Eventually, Bethany decided to turn back, which was all very well and good, but this began what I now affectionately refer to as SlipFest 2010. But we made it back down safely in the end, and that’s all that matters.

By then it had started to rain again (naturally), so we continued on the broad outer road, eventually making a complete circuit of the park. The only other time we left the path was to work our way up a thin, muddy trail to the ruins of some old…. Thing. (I promise you that I did read the posted sign - actually, Bethany read it to me, as I'd come to rest five feet away from the Historical Marker, and could on no account convince my legs to move me one foot further, unless they happened to lurch in the general direction of the park exit - however, I'm sorry to say that I honestly don’t remember now what it was called.) At any rate, it was very high up. I know this because although the fog and rain were much thicker up there, occasionally the wind would helpfully whip a bit of it away, and we would get glimpses of what lay far, far below us.

Deep Thoughts

Now I will level with you: it really was beautiful. If I hadn’t been so cold (the rain having soaked through my canvas shoes and my not-quite-rain-proof jacket long before), and were I not just a bit afraid of heights as well as prone to more slipping and falling than your average person, I might happily stayed up there for hours.

Holyrood Park

Oh, wait. We did.

Photo by Bethany

Photo by Bethany

Holyrood Jump!

The steps of a good man are ordered by the Lord.

Holyrood Ruins Jump

The good news is that since the park is a giant circle, we did eventually come out the other side. We walked out past Holyrood Palace and the Abbey, neither of which we stopped to see, and continued on through the grey drizzle back in the general direction of our hostel. Bethany had put for the edict of NO ITALIAN for dinner (hater!), and fortunately as a direct result of this edict, we stumbled upon a quaint little place called the Word of Mouth Café, which coupled excellent food with a truly unusual but enjoyable ambiance.

We liked it so much that we determined to come back later in the week. We refuse to confirm or deny whether or not the adorable waiter (who tripped over something, nearly fell on top of Beef and crushed her, the apologized - I kid you not - about 80,000 times) had anything to do with our decision to come back.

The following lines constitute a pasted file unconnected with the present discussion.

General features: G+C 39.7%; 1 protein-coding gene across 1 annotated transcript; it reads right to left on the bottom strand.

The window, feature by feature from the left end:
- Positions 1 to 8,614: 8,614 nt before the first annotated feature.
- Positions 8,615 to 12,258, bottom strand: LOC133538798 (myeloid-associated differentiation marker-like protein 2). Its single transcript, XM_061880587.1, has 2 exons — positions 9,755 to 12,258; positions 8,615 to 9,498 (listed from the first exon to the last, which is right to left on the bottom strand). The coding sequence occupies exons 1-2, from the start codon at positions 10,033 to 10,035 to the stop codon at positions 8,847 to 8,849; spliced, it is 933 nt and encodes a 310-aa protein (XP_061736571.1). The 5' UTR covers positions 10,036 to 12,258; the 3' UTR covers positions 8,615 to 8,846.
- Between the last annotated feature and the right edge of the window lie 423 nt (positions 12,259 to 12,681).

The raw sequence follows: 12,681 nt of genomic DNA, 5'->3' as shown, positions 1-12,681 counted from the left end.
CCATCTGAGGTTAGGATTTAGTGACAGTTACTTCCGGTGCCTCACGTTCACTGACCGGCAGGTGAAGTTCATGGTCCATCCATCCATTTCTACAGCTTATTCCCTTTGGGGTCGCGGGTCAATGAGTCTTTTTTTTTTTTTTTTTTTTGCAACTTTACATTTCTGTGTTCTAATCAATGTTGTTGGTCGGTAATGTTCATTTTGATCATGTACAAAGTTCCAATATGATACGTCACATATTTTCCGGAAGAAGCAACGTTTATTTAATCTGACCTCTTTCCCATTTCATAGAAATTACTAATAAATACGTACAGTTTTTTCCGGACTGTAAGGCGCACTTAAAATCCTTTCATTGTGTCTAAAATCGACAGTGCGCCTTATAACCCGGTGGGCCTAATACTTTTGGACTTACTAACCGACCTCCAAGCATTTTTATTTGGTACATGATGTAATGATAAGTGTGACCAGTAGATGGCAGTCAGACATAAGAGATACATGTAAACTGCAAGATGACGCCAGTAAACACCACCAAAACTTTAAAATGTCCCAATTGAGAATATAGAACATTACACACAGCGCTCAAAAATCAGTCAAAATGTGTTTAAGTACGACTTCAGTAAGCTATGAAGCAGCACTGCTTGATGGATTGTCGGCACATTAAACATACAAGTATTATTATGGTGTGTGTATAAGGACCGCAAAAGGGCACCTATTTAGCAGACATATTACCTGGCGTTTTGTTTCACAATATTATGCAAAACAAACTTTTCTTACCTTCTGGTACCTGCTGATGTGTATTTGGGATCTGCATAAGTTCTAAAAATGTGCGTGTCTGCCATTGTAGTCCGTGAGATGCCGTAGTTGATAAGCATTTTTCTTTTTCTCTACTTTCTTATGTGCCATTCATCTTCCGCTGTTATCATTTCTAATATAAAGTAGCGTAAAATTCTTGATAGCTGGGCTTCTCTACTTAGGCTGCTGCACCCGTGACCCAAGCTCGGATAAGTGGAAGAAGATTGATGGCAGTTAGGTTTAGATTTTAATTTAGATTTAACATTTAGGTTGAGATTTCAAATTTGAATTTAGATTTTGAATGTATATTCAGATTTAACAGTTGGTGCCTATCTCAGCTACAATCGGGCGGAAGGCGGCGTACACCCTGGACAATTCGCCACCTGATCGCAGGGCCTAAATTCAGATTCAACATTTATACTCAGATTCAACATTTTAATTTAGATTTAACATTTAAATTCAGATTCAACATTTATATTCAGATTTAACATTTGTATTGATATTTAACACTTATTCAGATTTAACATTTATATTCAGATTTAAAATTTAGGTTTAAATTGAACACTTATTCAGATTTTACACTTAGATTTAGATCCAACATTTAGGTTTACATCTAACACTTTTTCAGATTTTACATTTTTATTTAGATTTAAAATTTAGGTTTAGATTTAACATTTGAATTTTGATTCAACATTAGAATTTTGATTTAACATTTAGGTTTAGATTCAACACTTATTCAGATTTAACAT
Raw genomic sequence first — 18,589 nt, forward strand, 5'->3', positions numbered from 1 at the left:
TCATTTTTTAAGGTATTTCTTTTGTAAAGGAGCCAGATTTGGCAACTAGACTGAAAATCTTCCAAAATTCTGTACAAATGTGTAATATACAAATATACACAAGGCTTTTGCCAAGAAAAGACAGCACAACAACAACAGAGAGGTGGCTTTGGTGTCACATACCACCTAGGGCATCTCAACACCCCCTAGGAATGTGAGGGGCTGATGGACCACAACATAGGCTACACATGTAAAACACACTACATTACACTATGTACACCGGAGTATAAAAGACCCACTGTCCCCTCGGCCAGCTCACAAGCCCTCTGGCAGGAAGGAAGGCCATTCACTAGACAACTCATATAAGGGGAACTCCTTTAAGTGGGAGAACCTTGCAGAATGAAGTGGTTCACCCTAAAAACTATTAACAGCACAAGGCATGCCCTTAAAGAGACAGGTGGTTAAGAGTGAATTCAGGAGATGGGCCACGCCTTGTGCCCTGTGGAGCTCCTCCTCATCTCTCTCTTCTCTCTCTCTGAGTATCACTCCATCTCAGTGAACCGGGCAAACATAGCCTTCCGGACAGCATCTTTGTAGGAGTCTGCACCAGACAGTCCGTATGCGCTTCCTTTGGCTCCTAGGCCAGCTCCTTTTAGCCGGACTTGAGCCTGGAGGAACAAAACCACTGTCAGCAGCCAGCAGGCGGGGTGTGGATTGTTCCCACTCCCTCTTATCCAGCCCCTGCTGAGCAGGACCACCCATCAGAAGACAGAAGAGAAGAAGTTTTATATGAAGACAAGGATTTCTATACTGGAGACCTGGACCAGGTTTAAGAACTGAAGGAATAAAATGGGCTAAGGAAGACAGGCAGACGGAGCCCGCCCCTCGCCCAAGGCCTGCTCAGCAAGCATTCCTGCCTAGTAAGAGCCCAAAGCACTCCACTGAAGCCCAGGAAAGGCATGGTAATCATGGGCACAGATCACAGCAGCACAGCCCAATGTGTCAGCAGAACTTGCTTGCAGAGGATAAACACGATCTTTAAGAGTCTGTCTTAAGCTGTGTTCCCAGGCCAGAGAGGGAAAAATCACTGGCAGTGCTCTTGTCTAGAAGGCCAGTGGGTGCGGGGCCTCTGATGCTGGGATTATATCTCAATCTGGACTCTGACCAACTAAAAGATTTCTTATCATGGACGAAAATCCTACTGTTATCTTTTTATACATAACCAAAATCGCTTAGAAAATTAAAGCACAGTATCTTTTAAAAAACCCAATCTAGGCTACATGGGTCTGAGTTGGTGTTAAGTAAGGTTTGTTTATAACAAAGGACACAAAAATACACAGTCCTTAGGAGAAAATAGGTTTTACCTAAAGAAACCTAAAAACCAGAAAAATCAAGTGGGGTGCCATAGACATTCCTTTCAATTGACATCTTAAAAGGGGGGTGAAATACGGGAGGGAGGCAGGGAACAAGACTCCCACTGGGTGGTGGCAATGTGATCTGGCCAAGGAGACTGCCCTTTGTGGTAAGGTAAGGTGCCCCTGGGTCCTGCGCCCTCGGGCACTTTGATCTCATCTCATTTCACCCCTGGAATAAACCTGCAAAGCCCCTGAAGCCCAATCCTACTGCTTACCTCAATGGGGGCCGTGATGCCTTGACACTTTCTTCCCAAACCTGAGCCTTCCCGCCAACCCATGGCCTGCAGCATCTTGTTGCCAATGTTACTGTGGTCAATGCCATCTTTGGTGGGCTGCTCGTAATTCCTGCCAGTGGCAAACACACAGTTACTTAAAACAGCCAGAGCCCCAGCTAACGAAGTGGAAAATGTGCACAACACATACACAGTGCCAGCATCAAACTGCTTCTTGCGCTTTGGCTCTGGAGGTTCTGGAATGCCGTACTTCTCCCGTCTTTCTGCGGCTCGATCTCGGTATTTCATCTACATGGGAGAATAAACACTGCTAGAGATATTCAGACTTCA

Upon returning to the hostel, we found that hot showers did much to revive us, and while Bethany caught up on her reading, I spent over an hour stuck in accidental conversation with one of our new bunk-mates: a dear little older lady who, having “done her knee” about a week ago, had decided to make an early night of it as well.

She’d been a classically-trained stage actress in Edinburgh in the 1950-60s. At first she regaled us with stories of the great Scottish and English stage actors with whom she rubbed shoulders in those days. Of course, being young as we are, and American, we had never heard of any of them. And for all I know, she was making the whole thing up. But I knew she was not. Her voice, her movements, her mannerisms, her diction: all of it bespoke the stage. Indeed, upon further leading questions on my part, she admitted that she’d returned to the stage about ten or eleven years ago, and had a few runs with touring companies and the National Theatre in London.

H O W E V E R, she then launched into a diatribe about her current hometown - Newcastle - and how wonderful everything is in Northumbira, waxing especially informative on the Northumbrian Pipes and one concert in particular which she’d once attended: who sang, what was sung, who played the pipes, what the Northumbrian tartan looks like... At that point, I began to envy Bethany, who had managed to break eye contact and curl up comfortably in her bed with her book, the covers practically over her head. Somehow, she knows how to abandon people completely and do things like this in the middle of conversations without seeming rude. I envied her over there, not needed to smile and nod, or politely maintain eye contact so as not to hurt the dear old girl’s feelings, and careful, your eyes are starting to glaze over.

She did eventually potter off to bed, at which point I snapped open my computer and began catching up with my travelogue, which I am determined to keep up with, so that it doesn’t take me two entire weeks after I get home to get it all written.

I also shot off a quick e-mail to a friend in Glasgow who had promised to meet up with us, introduce us to other local lunatics, and show us the sights. Armed with an Edinburgh-Glasgow bus timetable, we arranged to meet at the "bronze statue" in (I kid you not) Buchanan Bus Station the next morning.


  1. Reading this is so much fun. And it's taken you how long to get it all on your blog? ;)

  2. Only this long because I know each section is long and if I overload everybody nobody will ever read it! It's all written, though.... the first draft, anyway. I just need to proof it all and add pics before posting (or get B. to proof it, as she is forever finding my typos for me...)